Innovative markets for sustainable agriculture: How innovations in market institutions encourage sustainable agriculture in developing countries
Through a competitive selection process, 15 cases from around the world provide insights into how small-scale initiatives that use sustainable production practices are supported by market demand, and create innovations in the institutions that govern sustainable practices and market exchanges. These cases respond to both local and distant consumers’ concerns about the quality of the food that they eat.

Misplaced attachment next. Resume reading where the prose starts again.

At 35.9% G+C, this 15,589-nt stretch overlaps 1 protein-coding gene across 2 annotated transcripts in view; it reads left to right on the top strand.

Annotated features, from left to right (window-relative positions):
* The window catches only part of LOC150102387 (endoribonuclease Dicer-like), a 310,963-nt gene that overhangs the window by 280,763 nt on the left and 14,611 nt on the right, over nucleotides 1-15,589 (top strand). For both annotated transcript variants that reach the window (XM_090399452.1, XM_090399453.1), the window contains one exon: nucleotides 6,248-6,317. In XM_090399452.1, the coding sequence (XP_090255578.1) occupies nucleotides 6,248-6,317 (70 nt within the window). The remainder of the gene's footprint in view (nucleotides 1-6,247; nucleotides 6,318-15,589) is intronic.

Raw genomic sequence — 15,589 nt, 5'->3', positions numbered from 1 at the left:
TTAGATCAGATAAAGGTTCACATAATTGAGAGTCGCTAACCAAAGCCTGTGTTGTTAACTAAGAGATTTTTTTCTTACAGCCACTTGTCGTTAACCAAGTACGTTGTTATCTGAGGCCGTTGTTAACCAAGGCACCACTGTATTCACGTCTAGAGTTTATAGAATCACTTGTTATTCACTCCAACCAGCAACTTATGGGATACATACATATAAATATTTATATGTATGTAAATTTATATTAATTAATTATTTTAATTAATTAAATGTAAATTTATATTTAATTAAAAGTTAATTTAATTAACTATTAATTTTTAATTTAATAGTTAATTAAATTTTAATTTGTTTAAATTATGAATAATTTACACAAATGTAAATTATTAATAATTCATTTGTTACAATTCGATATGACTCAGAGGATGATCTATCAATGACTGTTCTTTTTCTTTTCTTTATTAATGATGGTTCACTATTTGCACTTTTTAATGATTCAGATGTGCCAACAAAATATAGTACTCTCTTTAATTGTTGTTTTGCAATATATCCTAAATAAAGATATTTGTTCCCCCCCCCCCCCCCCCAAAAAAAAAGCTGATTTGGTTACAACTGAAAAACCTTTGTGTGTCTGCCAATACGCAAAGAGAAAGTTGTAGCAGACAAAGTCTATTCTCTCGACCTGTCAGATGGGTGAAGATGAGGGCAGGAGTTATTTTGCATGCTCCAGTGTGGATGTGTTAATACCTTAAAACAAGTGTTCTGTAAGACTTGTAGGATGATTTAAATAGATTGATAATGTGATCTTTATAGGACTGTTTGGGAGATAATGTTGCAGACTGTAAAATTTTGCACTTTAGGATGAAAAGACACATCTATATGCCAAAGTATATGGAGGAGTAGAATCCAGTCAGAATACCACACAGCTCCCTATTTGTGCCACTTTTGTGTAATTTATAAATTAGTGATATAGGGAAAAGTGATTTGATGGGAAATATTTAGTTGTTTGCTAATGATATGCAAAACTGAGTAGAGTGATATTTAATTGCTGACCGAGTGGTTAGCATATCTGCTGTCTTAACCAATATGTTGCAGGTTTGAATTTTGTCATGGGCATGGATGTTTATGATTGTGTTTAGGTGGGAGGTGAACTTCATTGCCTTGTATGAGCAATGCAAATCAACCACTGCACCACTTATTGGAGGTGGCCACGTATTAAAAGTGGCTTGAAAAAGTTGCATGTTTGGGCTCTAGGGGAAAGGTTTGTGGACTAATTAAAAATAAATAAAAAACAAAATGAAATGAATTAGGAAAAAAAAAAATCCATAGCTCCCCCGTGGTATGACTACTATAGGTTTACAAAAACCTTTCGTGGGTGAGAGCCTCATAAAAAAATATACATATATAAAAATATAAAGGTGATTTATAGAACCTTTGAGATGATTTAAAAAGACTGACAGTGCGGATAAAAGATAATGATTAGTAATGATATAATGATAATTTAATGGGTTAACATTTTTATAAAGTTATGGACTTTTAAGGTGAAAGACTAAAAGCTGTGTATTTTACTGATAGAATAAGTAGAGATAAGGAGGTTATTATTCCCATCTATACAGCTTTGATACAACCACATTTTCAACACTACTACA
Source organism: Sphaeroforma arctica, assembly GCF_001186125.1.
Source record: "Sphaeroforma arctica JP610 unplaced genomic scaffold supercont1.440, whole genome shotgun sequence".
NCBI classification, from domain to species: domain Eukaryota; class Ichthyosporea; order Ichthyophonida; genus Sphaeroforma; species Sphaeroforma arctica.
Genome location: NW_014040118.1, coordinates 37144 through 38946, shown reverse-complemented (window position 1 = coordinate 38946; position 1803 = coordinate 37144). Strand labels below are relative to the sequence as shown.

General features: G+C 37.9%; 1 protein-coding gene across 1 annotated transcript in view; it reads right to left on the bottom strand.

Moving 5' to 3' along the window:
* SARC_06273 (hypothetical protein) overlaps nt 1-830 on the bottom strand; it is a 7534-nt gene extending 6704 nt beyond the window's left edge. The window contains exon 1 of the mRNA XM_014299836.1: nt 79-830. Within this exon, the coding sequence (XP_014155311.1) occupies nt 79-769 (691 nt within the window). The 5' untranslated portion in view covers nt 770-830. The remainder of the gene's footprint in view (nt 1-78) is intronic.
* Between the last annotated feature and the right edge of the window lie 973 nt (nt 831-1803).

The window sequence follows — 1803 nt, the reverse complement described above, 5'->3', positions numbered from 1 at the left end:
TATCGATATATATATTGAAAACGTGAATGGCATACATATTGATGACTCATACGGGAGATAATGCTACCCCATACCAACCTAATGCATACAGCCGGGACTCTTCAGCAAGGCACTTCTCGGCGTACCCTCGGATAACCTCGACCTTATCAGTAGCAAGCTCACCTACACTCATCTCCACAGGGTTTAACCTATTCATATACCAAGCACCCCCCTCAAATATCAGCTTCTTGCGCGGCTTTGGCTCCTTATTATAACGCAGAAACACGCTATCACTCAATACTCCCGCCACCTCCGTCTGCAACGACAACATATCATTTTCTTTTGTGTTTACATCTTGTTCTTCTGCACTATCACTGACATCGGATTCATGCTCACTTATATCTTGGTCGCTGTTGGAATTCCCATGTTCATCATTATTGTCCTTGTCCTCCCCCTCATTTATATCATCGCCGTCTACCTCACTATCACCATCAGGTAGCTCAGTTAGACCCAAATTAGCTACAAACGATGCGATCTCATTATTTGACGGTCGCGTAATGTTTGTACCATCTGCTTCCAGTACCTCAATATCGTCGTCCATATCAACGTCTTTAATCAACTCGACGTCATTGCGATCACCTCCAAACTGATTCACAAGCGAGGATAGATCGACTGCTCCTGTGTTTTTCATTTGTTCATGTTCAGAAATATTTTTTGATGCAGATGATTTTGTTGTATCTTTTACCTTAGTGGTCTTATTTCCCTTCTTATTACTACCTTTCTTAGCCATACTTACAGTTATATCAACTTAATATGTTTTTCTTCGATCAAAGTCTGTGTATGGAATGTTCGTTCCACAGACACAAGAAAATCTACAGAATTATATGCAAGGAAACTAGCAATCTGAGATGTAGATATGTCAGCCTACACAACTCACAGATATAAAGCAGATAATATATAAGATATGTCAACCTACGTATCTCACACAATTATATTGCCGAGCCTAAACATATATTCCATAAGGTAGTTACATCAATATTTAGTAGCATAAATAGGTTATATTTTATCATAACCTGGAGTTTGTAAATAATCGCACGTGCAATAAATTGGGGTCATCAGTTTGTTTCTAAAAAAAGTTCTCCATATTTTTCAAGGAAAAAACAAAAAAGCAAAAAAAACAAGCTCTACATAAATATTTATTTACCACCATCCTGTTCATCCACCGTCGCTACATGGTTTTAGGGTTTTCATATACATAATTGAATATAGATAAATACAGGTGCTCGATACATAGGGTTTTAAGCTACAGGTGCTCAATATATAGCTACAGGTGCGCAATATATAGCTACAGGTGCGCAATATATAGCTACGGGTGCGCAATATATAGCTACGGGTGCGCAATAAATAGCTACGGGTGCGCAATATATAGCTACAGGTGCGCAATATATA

Between 2013 and 2015, the Food and Agriculture Organization of the United Nations (FAO) and the French National Institute for Agricultural Research (INRA) undertook a survey of innovative approaches that enable markets to act as incentives in the transition towards sustainable agriculture in developing countries. The book evidences that the initiatives rely upon social values (e.g. trustworthiness, health [nutrition and food safety], food sovereignty, promotion of youth and rural development, farmer and community livelihoods) to adapt sustainable practices to local contexts, while creating new market outlets for food products. The results are: (i) system innovations that allow new rules for marketing and assuring the sustainable qualities of products; (ii) new forms of organization that permit actors to play multiple roles in the food system (e.g. farmer and auditor, farmer and researcher, consumer and auditor, consumer and intermediary); (iii) new forms of market exchange, such as box schemes, university kiosks, public procurement or systems of seed exchanges; and (iv) new technologies for sustainable agriculture (e.g. effective micro-organisms, biopesticides and soil analysis techniques).